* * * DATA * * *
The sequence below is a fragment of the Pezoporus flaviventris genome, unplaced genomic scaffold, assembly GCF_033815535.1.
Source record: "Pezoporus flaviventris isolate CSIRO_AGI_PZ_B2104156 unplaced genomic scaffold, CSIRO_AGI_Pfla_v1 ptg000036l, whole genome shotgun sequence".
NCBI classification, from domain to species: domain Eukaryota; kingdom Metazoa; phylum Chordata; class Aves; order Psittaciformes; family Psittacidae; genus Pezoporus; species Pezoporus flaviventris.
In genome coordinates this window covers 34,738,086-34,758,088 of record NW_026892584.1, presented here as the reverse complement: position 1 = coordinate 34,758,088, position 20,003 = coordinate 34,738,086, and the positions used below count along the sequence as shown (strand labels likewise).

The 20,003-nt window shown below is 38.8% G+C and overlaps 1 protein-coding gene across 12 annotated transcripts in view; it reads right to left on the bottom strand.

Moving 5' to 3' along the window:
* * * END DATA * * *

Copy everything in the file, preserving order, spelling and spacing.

The sequence below is a fragment of the Pezoporus flaviventris genome, unplaced genomic scaffold, assembly GCF_033815535.1.
Source record: "Pezoporus flaviventris isolate CSIRO_AGI_PZ_B2104156 unplaced genomic scaffold, CSIRO_AGI_Pfla_v1 ptg000036l, whole genome shotgun sequence".
NCBI classification, from domain to species: domain Eukaryota; kingdom Metazoa; phylum Chordata; class Aves; order Psittaciformes; family Psittacidae; genus Pezoporus; species Pezoporus flaviventris.
In genome coordinates this window covers 34,738,086-34,758,088 of record NW_026892584.1, presented here as the reverse complement: position 1 = coordinate 34,758,088, position 20,003 = coordinate 34,738,086, and the positions used below count along the sequence as shown (strand labels likewise).

The 20,003-nt window shown below is 38.8% G+C and overlaps 1 protein-coding gene across 12 annotated transcripts in view; it reads right to left on the bottom strand.

Moving 5' to 3' along the window: